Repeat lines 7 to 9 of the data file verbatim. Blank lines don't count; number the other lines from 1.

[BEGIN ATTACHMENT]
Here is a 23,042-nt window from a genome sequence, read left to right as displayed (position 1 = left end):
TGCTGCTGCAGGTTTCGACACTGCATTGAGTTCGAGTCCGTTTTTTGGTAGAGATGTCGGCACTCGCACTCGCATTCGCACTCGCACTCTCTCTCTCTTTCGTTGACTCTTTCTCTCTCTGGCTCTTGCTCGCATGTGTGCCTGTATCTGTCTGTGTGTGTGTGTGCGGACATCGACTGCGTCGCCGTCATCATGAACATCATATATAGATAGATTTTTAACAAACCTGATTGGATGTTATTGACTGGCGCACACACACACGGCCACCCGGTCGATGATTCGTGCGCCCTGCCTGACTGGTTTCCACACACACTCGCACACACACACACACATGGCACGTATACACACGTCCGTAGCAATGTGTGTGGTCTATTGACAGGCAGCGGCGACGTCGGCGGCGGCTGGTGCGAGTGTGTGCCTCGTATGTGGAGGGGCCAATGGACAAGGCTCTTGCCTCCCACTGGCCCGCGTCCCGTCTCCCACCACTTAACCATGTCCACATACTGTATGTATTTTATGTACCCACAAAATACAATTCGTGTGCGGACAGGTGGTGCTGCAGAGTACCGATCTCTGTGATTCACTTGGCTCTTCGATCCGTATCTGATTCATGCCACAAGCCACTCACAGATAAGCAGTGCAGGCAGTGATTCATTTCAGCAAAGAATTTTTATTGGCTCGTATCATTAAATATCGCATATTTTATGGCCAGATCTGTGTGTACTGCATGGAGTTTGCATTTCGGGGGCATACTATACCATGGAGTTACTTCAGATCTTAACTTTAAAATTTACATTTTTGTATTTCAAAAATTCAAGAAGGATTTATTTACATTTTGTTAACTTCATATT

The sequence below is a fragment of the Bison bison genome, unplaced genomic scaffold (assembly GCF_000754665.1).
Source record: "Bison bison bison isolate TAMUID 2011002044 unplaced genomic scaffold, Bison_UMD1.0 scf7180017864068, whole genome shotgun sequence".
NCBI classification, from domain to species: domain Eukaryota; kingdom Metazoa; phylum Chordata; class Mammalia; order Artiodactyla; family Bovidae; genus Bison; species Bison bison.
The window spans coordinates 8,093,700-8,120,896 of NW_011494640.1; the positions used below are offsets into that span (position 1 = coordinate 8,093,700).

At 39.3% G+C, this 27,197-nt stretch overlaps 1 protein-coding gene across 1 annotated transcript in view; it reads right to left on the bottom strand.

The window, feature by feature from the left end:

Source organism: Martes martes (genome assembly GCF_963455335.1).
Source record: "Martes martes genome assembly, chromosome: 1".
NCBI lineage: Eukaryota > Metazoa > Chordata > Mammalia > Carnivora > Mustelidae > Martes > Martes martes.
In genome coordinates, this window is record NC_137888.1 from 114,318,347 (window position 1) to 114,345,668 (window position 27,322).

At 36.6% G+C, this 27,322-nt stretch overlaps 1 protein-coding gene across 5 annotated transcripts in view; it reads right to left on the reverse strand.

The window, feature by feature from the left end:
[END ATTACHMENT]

At 39.3% G+C, this 27,197-nt stretch overlaps 1 protein-coding gene across 1 annotated transcript in view; it reads right to left on the bottom strand.

The window, feature by feature from the left end:

Source organism: Martes martes (genome assembly GCF_963455335.1).